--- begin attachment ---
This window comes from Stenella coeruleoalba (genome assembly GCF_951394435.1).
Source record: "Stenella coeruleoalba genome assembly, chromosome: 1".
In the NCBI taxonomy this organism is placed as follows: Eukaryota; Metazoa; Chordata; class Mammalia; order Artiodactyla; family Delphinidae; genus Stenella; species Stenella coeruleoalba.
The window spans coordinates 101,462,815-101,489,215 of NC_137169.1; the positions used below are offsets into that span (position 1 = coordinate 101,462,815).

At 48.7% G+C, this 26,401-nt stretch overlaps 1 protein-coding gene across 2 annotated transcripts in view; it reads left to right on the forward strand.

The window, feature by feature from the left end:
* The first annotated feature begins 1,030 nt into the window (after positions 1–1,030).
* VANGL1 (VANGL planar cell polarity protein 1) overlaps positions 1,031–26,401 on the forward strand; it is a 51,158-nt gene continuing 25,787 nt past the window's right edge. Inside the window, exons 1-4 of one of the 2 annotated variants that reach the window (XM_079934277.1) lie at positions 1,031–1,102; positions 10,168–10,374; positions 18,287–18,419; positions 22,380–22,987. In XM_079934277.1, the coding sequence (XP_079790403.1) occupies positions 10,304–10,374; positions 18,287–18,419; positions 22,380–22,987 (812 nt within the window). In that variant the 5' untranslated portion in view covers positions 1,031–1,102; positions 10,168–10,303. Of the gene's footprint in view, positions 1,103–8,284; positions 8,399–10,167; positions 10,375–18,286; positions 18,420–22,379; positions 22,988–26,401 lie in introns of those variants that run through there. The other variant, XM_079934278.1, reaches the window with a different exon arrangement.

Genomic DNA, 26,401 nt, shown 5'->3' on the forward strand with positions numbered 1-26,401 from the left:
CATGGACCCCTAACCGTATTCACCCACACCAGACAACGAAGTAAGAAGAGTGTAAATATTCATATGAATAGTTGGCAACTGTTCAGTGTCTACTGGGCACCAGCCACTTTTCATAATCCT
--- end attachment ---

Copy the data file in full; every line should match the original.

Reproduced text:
This window comes from Stenella coeruleoalba (genome assembly GCF_951394435.1).
Source record: "Stenella coeruleoalba genome assembly, chromosome: 1".
In the NCBI taxonomy this organism is placed as follows: Eukaryota; Metazoa; Chordata; class Mammalia; order Artiodactyla; family Delphinidae; genus Stenella; species Stenella coeruleoalba.
The window spans coordinates 101,462,815-101,489,215 of NC_137169.1; the positions used below are offsets into that span (position 1 = coordinate 101,462,815).

At 48.7% G+C, this 26,401-nt stretch overlaps 1 protein-coding gene across 2 annotated transcripts in view; it reads left to right on the forward strand.

The window, feature by feature from the left end:
* The first annotated feature begins 1,030 nt into the window (after positions 1–1,030).
* VANGL1 (VANGL planar cell polarity protein 1) overlaps positions 1,031–26,401 on the forward strand; it is a 51,158-nt gene continuing 25,787 nt past the window's right edge. Inside the window, exons 1-4 of one of the 2 annotated variants that reach the window (XM_079934277.1) lie at positions 1,031–1,102; positions 10,168–10,374; positions 18,287–18,419; positions 22,380–22,987. In XM_079934277.1, the coding sequence (XP_079790403.1) occupies positions 10,304–10,374; positions 18,287–18,419; positions 22,380–22,987 (812 nt within the window). In that variant the 5' untranslated portion in view covers positions 1,031–1,102; positions 10,168–10,303. Of the gene's footprint in view, positions 1,103–8,284; positions 8,399–10,167; positions 10,375–18,286; positions 18,420–22,379; positions 22,988–26,401 lie in introns of those variants that run through there. The other variant, XM_079934278.1, reaches the window with a different exon arrangement.

Genomic DNA, 26,401 nt, shown 5'->3' on the forward strand with positions numbered 1-26,401 from the left:
CATGGACCCCTAACCGTATTCACCCACACCAGACAACGAAGTAAGAAGAGTGTAAATATTCATATGAATAGTTGGCAACTGTTCAGTGTCTACTGGGCACCAGCCACTTTTCATAATCCT